Atlantic Richfield completed a comprehensive assessment of the area in 2005 to determine the current state of the wetlands, and how they might be improved.

In addition to being impacted by smelter emissions, the Dutchman wetlands had also deteriorated for other reasons. Surrounded mostly by range land and irrigated agricultural fields. Previous owners of the Dutchman heavily grazed the wetlands, trampling down natural vegetation and eroding the terrain prior to purchase by AR.

Wet meadow vegetation

Wet meadow vegetation — credit: Karen Nelson

In 2008, AR installed a perimeter fence around the wetlands to stop cattle from adjacent ranches grazing the wetland, allowing the beaten down vegetation to recover.

The wetlands have drawn attention by botanists, and plant surveys on the Dutchman and discovery of rare plants resulted in the designation as an Important Plant Area within Montana Native Plant Society’s Important Plant Areas Program. Important Plant Areas support an exceptional population of one or more globally rare plants or an exceptional assemblage of rare or threatened plants in Montana.

Today, the Dutchman Wetlands continue to flourish under the monitoring and management by AR. Recent improvements to the location have created more enticing recreation opportunities for the public.

The Dutchman wetlands now feature two new public access points to reach the trails, informational kiosks to learn more about the wetlands, and a bird species checklist to take on hikes ( Of the 433 bird species documented as occurring in the state of Montana, 123 of these species have been observed at the Dutchman wetlands, and approximately 90 species are known to breed on-site.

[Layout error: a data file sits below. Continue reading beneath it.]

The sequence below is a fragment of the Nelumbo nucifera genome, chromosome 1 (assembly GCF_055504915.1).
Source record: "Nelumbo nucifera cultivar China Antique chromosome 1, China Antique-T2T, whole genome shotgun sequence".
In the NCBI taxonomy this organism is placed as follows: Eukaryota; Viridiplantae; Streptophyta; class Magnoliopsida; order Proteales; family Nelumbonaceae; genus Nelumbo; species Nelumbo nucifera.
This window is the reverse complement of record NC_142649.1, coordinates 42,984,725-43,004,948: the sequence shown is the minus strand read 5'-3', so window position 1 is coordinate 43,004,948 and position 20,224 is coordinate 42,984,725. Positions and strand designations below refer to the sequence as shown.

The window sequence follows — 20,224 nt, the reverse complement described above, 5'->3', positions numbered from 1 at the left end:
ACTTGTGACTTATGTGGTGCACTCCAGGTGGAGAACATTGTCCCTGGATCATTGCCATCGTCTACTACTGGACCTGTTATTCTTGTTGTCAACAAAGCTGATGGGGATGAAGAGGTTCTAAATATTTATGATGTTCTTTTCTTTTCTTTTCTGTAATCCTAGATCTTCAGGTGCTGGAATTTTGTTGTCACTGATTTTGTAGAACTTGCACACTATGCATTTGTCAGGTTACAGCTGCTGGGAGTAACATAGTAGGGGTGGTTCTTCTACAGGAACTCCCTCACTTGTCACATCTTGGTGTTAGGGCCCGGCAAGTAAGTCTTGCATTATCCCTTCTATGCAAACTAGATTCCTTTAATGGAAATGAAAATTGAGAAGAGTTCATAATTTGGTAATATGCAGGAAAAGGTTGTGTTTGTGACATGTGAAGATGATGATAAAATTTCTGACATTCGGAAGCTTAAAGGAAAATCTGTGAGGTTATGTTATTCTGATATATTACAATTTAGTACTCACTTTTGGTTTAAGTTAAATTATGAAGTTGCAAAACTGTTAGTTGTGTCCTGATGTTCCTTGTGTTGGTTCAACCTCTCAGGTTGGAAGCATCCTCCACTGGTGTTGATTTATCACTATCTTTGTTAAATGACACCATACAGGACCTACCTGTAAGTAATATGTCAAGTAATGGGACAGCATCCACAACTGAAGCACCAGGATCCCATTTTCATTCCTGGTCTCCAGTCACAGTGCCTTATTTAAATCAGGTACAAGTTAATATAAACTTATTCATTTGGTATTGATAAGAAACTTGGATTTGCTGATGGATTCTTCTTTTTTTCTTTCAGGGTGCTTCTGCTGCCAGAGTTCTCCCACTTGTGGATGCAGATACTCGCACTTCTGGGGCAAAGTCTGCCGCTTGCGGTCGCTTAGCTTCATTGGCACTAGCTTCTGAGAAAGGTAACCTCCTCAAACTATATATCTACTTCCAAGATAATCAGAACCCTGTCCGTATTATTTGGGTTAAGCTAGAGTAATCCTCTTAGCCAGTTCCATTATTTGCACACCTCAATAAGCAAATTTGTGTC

These 123 bird species are found in 35 families and include such rarities as Long and short-eared owls, sandhill cranes, and sora.  There have been 20 species of waterfowl, seven species of warblers, and 10 species of sparrows found in these secluded, pristine, wetlands all with a few minutes’ drive of Butte, Anaconda and Deer Lodge.  If you want to hear a rail’s “pig-like grunt” calls from the cattails, while Wilson snipe “winnow” above your head, this is the place to experience. 

If you’re interested in visiting the Dutchman Wetlands, consider using the attached map for directions or use the directions provided below. You can learn more about the history of the site and restoration at DOI’s case document library.



Dutchman Pond Trailhead (20 Minutes, 11.8 miles)

From Interstate-90, take Exit 208 and travel on MT-1 North toward I-90 Frontage Road for 5.5 miles. Turn right onto MT-48 North and travel for 0.3 miles. Turn left onto Galen Road and travel for 4.5 miles. Turn right on Makenna Lane and travel 1.0 miles. Make one last right turn onto an unnamed road and travel for 0.8 miles. Look for Kiosk and parking lot. 

Highway 48 Trailhead (10 minutes, 10 miles)

From Interstate-90, take Exit 208 and travel on MT-1 North toward Interstate-90 Frontage Road for 5.6 miles. Turn right onto MT-48 North and travel for 4.3 miles until seeing the Highway 48 trailhead on the left.